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GM, Ford, Google Team Up to Advance ‘Virtual’ Power Plants 

Global behemoths GM, Ford, Google, and clean energy firm RMI are teaming up to expand the use of so-called ‘virtual’ power plants (VPPs), according to an announcement released by RMI on Jan. 10. With initial funding from General Motors and Google Nest, the Virtual Power Plant Partnership (VP3) aims to advance a cleaner energy future by scaling the market for VPPs.

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“Virtual power plants are poised for explosive growth, and RMI is committed to being at the forefront of their success by launching VP3,” Rocky Mountain Institute CEO Jon Creyts said in the press release. “Our analysis shows that VPPs can reduce peak power demand and improve grid resilience in a world of increasingly extreme climate events.”

So what exactly are virtual power plants? VPPs are essentially decentralized energy management systems, which gather power from thousands of scattered energy sources linked to the electric grid like home energy storage units, smart thermostats, solar panels, household batteries, electric vehicles (EVs), and other connected devices. When all of these discrete distributed energy resources (DER) are pooled together and bundled into a larger cloud-based system, they are known collectively as VPPs. 

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“A VPP is a grid-integrated aggregation of many individual DERs,” the VP3 website states. “The many DERs of any given VPP act as a coordinated unit as if they were a single, larger power plant.” 

With consent from clients and advanced software, RMI says authorized energy network operators can “adjust charging, discharging, output, and demand from DERs in response to signals from markets and grid planners.” For example, a VPP may prompt energy-intensive household appliances like electric heaters to reduce their consumption in anticipation of an upcoming heat wave. Similarly, a VPP or distributed ‘fleet’ of energy resources may work together to help ease grid loads and optimize energy levels during periods of short supply or peak demand. In this sense, VPPs can play a crucial role in avoiding blackouts and ensuring the nation’s electric grid runs smoothly at all times. They are also vital to accelerating reliable and affordable electric sector decarbonization.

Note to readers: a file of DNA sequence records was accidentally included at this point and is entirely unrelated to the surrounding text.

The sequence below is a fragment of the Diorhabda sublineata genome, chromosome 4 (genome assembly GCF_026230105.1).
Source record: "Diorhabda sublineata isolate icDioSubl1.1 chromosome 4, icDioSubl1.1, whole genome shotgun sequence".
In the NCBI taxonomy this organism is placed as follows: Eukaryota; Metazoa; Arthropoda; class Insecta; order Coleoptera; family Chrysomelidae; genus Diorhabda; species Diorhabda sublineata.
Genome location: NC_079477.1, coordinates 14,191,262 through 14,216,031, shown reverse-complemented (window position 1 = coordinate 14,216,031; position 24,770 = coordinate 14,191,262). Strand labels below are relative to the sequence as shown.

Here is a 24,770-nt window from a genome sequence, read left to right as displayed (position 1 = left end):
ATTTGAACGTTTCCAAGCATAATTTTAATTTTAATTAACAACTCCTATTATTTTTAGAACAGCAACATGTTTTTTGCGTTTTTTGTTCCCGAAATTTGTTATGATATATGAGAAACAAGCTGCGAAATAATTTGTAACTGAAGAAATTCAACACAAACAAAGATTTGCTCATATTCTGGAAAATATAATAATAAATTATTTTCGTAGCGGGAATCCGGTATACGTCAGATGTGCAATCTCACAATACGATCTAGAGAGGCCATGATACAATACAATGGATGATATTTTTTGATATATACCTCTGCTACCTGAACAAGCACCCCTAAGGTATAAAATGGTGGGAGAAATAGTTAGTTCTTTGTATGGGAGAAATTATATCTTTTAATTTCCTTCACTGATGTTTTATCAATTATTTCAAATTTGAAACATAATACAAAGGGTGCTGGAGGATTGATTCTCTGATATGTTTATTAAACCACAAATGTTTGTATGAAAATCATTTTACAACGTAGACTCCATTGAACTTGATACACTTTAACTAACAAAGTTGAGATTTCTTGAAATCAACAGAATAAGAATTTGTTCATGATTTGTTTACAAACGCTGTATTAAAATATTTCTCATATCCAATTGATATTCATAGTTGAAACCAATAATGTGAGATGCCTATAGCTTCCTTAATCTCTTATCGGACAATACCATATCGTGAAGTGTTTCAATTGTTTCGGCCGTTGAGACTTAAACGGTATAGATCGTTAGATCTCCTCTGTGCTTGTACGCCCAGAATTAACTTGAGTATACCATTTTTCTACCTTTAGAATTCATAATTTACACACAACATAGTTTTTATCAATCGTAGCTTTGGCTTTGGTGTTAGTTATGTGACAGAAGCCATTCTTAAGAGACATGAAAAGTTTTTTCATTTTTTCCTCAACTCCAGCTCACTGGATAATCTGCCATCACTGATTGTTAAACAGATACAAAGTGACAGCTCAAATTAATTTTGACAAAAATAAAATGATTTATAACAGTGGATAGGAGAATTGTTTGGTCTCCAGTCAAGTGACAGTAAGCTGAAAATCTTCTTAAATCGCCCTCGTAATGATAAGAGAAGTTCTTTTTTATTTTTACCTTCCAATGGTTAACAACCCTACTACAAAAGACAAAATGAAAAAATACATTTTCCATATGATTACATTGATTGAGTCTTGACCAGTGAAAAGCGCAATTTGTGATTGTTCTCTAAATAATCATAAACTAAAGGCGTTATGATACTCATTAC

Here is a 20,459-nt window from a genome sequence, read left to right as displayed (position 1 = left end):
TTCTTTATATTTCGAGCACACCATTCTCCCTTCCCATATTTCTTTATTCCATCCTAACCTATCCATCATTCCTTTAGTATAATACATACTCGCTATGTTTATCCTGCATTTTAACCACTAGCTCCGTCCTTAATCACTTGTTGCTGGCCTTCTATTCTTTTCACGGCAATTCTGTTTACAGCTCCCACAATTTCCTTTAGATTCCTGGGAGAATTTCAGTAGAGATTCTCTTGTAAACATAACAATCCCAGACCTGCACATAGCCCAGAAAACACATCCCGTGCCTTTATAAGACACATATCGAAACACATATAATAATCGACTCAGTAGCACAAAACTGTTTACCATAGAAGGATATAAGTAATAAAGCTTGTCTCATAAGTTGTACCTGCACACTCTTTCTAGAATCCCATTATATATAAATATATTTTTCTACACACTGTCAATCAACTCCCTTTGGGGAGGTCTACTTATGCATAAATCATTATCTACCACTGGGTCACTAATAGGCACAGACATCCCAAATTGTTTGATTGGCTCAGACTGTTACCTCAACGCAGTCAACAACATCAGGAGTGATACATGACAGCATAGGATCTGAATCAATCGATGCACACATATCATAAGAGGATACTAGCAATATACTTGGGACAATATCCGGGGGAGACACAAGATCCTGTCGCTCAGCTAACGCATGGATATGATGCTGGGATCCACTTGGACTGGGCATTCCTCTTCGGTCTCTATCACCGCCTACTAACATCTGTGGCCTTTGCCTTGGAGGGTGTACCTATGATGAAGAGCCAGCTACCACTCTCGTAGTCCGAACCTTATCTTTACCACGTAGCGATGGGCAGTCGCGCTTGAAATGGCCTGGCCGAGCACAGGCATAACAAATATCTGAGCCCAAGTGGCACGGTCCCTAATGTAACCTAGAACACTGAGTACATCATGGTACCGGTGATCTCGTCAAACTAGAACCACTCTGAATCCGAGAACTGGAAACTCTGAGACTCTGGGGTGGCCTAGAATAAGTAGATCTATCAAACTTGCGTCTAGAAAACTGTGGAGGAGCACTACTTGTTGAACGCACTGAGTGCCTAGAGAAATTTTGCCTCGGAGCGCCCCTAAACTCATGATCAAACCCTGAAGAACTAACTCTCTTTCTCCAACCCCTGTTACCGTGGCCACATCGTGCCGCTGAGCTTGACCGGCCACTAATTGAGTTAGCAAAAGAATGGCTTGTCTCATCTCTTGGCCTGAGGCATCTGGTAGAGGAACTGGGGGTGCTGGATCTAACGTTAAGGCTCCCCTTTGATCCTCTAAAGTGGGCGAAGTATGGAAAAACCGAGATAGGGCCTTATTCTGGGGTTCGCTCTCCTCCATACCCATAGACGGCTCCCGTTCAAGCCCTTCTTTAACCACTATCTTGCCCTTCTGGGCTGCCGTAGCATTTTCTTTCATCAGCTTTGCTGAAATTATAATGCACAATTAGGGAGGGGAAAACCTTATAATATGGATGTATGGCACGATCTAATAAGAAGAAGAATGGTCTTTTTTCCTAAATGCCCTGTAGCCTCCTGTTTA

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By 2030, VPPs could reduce nationwide peak demand by 60 gigawatts (GW), the equivalent of powering some 50 million households. That number is expected to grow to more than 200 GW by 2050, according to a recent report from RMI. Meanwhile, the nascent technology is predicted to save the electric power industry $17 billion in annual costs beginning in 2030. 

For now, the focus of the partnership is on developing industry-wide best practices and standards for scaling up the use of VPPs. Other goals include effectively touting the benefits of VPPs to the general public and industry stakeholders, as well as working with lawmakers to influence policy development in the sector.  

Industry experts predict massive growth ahead. According to data from Fortune Business Insights, the global market for VPPs is projected to surge 33% year-over-year to hit $6.47 billion by 2028. That is up from the $88 million in 2021. The fast-paced growth of VPPs can not only be traced to their new-found status as sustainable energy solutions, but is also being driven by climate-friendly government policies. Increased federal emphasis on meeting green energy targets and attaining net-zero emissions is also propelling rapid investment.

Although the technology is relatively new in the United States, cloud-based distributed power plants have already enjoyed tremendous success in countries like Australia and Germany. Even here in the U.S., VPPs were used to avoid a blackout during a scorching heat wave in California last September. EV maker Tesla even has its own plant in the state. 

Virtual power plants may play a pivotal role in our energy future. The Virtual Power Plant Partnership is a testament to the role of the free market in accelerating the global energy transition.

Nathalie Voit is a freelance content creator and a graduate of the University of Florida. She is an alumni of The Heritage Foundation’s Young Leaders Program. 

The views and opinions expressed are those of the author’s and do not necessarily reflect the official policy or position of C3.

Copyright © 2020 Conservative Coalition for Climate Solutions

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